Murmurs arose from the crowd of carolers. I was violating the first rule of being a Minnesotan: don’t make a fuss.
“Need I remind you that we all need the love of Jesus, that we all need to hear His Word?”
“And do I need to remind you that you don’t always need to be stroking your damn ego?” Now I was booming.
And just at that moment, Mr. Hendelman stepped onto his porch. “What is all this?” he asked.
I had to speak before Carl opened his fat mouth. “Mr. Hendelman, it’s me, your neighbor, Peter Hansen. Don’t mind us, we’re just going to be on our way.”
“Oh, Peter,” Carl cut in, “come now. Let’s give Mr. Hendelman his gift.”
“A gift?” Mr. Hendelman asked.
“Mr. Hendleman,” I said, “it’s nothing. I’m sorry we disturbed you.”
Carl glowered at me. “You are not going to deny us this opportunity, Peter.”
“What opportunity?” asked Mr. Hendelman.
“Carl, what the hell do you think was going to come of this? That you were going to convert this whole neighborhood to a bunch of good Lutherans all in one night? That you were going to put some big fat star in your crown by making all the Jews into good little Christians? Just how big is your ego?”
“I was simply—“
“And another thing. Do you honestly think that you were going to get away with this, that the board wouldn’t find out, that Pastor Svaan—“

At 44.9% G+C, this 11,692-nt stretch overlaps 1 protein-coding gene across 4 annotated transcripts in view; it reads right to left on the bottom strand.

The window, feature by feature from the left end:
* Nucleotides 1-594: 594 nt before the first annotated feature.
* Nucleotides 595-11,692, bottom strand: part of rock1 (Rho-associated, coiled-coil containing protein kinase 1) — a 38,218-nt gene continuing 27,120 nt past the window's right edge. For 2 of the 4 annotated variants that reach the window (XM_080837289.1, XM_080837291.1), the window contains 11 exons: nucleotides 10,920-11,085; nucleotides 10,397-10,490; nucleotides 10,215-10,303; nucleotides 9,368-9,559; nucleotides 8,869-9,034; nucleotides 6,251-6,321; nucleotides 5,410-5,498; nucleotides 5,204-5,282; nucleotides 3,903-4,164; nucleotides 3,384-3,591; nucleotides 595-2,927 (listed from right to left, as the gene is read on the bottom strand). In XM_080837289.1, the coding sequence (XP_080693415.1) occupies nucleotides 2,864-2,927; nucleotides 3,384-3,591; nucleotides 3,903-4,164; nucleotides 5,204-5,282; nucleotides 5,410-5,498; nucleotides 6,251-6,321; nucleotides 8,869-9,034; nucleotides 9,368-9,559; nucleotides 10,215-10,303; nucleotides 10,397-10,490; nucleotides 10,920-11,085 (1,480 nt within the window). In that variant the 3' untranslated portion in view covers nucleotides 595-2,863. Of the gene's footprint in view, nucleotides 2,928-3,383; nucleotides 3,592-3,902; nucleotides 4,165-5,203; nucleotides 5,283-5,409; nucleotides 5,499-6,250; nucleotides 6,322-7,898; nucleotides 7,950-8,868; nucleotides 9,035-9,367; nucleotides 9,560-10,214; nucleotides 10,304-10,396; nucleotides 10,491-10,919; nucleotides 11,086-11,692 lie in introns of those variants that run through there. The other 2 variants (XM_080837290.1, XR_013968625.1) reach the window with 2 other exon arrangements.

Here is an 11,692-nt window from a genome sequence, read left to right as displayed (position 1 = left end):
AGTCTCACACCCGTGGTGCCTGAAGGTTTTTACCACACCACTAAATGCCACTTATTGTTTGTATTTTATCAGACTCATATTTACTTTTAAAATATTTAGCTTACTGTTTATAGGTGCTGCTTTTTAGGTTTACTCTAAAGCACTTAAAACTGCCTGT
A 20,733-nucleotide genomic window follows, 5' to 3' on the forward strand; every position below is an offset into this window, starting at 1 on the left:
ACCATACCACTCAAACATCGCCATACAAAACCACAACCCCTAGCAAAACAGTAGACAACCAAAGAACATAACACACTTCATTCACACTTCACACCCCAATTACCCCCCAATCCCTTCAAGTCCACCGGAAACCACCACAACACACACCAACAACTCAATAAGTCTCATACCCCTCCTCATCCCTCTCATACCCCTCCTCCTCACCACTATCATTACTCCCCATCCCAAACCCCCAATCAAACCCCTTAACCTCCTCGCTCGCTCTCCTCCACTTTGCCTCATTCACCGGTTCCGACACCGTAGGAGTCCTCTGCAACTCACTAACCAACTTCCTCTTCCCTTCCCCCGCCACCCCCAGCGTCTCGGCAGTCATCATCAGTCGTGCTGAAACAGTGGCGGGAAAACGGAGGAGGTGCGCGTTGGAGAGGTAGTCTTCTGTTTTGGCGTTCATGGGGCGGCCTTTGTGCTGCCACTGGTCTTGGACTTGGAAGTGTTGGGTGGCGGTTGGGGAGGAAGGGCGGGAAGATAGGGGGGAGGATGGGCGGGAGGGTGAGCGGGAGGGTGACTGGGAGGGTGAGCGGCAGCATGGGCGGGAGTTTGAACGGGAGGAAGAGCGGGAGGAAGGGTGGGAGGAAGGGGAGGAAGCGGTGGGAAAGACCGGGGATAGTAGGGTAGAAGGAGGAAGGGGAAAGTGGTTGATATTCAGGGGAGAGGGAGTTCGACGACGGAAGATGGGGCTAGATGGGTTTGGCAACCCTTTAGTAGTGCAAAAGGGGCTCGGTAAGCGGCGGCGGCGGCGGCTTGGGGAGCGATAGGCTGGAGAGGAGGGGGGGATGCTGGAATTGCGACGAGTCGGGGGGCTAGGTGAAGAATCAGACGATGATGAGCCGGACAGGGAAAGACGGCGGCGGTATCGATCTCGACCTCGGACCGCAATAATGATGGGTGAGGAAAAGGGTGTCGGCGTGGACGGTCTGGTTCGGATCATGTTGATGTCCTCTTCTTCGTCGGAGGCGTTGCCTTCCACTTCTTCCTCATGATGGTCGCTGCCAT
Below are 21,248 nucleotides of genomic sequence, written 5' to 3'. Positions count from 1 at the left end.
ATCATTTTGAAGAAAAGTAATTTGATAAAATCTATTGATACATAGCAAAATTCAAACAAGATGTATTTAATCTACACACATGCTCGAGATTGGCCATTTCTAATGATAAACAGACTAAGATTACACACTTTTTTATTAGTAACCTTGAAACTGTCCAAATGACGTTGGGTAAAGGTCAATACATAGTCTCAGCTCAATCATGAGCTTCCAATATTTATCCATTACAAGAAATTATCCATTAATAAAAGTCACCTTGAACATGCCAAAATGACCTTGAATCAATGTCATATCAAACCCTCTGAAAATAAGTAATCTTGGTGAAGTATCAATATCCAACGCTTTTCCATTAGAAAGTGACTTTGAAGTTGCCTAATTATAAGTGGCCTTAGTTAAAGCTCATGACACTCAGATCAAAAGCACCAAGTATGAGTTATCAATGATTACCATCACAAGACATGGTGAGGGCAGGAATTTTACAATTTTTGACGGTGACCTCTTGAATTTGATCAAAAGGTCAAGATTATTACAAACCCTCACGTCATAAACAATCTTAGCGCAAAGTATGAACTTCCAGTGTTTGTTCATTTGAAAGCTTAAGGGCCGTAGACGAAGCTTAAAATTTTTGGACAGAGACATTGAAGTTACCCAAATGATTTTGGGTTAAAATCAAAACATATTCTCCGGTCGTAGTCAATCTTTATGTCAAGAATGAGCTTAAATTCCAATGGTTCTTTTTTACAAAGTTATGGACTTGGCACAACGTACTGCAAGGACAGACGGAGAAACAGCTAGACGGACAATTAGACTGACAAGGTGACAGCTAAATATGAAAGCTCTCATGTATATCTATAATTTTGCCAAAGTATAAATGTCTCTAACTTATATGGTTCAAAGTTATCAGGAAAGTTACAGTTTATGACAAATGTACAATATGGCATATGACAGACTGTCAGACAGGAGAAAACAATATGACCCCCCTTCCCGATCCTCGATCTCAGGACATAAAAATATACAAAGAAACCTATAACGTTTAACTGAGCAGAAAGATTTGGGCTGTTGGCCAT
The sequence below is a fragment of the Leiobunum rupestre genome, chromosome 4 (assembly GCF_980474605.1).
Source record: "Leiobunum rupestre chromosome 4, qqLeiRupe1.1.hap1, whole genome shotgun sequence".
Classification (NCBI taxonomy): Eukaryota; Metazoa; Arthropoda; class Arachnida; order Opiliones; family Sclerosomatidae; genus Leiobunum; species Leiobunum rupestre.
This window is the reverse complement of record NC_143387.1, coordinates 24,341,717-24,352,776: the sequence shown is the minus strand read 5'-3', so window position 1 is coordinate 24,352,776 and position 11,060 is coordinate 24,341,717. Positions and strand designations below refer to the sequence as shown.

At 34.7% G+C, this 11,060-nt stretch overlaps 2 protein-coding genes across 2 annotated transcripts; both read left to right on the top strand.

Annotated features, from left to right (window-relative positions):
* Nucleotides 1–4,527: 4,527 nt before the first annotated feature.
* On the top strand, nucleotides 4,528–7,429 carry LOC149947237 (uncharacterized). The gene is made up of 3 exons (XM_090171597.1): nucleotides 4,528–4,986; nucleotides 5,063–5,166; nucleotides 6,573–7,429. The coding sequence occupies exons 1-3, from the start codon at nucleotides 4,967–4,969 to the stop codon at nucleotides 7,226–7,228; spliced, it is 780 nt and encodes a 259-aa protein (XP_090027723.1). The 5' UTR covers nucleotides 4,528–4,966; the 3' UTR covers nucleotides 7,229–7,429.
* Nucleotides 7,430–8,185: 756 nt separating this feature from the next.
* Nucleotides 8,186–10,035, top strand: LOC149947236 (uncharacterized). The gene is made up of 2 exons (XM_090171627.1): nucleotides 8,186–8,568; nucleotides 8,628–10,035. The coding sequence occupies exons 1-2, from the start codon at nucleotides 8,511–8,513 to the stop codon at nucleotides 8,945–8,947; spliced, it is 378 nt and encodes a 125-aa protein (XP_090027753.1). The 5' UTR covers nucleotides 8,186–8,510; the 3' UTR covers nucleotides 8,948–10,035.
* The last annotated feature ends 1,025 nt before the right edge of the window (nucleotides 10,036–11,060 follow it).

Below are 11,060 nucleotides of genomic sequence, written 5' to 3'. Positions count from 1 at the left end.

“Pastor Svaan is a sniveling old man! I’ve got him wrapped around my finger!”
It got so quiet, you could hear the snowflakes fall.
One by one, from the back of the crowd to the front, the carolers dispersed back down Sixteenth Avenue. Juanita was one of the last to head back to St. Brigit. She shot me a look that I don’t think I have since seen on a human face, an admixture of befuddlement, awe, pity, embarrassment, and resignation.
It was four of us: me, Becky, Carl, and Mr. Hendelman. Carl stared me down. “May God have mercy on your soul,” he said. And then he glanced over at Mr. Hendelman and said, “And on yours, too.”
Then he lumbered back towards St. Brigit, and (I am not exaggerating) sang at the top of his lungs, “God rest ye merry, gentlemen/May nothing you dismay”—and then practically shouted, “Remember Christ our Savior/Was born on Christmas Day…”
I took Becky’s hand. Through all this, she hadn’t uttered a peep. I was mortified. I didn’t appreciate my daughter having seen me blow my stack like that, and, to the best of my recollection, she had never heard me swear before that night.